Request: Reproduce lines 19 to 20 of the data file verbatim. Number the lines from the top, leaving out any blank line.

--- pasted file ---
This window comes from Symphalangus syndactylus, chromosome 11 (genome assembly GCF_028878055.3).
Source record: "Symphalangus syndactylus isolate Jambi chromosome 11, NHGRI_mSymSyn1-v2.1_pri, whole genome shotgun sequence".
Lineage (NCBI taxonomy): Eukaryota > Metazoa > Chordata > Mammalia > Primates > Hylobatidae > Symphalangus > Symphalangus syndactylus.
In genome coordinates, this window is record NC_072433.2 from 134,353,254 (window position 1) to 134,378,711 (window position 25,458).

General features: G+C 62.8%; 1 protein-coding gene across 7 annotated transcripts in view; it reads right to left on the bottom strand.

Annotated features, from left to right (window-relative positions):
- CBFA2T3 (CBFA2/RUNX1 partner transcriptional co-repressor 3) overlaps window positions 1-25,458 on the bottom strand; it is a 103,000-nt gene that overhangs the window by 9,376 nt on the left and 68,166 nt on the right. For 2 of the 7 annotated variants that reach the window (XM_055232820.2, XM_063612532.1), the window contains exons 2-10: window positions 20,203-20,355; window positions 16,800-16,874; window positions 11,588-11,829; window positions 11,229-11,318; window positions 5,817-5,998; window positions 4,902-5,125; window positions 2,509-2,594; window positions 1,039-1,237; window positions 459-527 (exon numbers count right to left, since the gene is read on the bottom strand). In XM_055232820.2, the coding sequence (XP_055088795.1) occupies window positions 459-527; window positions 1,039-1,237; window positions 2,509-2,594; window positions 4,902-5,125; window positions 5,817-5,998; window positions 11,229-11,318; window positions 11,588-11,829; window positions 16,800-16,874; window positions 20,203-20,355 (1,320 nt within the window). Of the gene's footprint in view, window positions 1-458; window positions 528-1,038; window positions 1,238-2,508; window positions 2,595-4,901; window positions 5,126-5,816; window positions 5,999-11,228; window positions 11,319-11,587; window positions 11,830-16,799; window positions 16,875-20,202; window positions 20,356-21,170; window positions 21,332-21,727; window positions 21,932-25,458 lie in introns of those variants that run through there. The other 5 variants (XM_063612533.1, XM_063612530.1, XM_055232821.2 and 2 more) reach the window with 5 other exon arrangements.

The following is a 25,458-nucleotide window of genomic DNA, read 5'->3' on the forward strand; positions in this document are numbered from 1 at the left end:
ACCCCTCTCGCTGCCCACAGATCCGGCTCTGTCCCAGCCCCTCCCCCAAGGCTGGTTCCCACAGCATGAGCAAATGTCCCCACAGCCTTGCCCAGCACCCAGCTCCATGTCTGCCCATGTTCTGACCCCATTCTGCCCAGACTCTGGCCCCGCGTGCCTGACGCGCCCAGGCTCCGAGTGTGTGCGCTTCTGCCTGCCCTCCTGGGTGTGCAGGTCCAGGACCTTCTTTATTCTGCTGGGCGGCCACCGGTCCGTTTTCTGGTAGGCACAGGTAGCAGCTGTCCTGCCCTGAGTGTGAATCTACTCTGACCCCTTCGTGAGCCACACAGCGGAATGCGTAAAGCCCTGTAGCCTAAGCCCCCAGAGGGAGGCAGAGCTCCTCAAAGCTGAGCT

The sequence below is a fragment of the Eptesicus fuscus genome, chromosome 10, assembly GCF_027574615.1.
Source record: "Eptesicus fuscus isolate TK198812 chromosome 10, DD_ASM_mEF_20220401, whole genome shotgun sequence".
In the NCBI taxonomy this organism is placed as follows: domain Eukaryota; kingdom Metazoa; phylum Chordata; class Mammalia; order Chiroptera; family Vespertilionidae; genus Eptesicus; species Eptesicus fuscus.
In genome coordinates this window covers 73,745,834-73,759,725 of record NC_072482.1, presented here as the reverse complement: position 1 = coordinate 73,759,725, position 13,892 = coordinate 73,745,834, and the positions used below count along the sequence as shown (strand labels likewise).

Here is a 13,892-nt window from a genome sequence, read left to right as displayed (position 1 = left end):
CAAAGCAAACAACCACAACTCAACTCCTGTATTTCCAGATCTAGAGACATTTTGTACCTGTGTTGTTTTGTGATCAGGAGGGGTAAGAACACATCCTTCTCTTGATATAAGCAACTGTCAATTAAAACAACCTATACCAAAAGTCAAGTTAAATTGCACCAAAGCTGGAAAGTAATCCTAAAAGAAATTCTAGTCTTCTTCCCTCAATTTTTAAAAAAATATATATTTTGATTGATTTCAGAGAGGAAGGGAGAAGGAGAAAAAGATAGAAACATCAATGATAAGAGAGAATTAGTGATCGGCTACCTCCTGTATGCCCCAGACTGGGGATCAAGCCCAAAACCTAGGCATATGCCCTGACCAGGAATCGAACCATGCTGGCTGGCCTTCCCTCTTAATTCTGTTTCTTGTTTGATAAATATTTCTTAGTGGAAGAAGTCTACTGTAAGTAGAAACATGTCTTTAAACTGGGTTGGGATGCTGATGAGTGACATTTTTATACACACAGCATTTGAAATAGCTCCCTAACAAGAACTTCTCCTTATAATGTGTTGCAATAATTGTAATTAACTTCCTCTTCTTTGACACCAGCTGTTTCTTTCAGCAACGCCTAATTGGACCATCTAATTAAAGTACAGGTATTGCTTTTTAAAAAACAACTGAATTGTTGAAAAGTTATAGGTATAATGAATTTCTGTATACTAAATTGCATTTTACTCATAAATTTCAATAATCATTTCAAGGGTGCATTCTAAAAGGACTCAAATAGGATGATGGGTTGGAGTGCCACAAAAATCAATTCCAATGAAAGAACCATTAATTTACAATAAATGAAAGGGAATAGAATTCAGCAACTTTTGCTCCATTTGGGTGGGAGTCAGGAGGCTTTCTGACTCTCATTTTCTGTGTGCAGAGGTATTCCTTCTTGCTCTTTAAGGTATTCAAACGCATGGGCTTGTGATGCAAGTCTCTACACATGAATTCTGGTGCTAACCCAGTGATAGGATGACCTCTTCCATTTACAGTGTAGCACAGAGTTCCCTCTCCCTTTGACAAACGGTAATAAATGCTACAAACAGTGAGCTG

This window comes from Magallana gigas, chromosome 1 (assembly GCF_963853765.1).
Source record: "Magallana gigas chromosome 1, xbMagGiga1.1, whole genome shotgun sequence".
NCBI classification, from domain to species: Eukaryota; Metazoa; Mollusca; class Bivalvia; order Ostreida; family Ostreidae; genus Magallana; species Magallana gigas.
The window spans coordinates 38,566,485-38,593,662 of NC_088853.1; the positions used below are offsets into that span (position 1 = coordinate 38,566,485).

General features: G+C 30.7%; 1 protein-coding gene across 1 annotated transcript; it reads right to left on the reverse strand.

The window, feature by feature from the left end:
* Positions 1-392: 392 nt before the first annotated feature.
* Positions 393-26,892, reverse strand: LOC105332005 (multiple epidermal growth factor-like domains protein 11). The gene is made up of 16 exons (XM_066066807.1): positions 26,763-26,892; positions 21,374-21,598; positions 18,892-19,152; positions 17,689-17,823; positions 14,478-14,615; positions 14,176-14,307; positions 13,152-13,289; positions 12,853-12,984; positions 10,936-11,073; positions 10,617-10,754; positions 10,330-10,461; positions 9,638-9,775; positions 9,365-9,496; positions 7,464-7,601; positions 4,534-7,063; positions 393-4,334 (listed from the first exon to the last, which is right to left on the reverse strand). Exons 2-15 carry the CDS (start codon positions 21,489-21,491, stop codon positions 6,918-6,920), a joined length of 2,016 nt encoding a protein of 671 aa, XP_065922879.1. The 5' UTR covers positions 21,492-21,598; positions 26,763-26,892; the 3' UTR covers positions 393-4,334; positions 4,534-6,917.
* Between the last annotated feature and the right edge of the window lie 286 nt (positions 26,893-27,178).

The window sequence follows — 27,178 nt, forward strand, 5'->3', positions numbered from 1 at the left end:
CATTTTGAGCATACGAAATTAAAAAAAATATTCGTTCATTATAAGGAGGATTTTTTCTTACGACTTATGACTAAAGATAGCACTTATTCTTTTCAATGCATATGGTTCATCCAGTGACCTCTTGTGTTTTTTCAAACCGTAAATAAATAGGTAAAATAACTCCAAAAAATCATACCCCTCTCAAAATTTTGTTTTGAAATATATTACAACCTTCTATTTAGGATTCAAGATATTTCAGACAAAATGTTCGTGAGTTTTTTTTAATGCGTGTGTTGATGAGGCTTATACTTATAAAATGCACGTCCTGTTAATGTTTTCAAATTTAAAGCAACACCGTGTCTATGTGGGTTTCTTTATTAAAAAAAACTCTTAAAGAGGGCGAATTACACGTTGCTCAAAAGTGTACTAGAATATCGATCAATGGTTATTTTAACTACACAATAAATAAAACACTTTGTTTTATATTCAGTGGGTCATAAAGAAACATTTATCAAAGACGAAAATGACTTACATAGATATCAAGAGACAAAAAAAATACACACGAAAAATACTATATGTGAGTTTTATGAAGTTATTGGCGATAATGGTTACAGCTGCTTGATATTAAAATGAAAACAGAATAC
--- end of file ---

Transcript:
The window spans coordinates 38,566,485-38,593,662 of NC_088853.1; the positions used below are offsets into that span (position 1 = coordinate 38,566,485).

General features: G+C 30.7%; 1 protein-coding gene across 1 annotated transcript; it reads right to left on the reverse strand.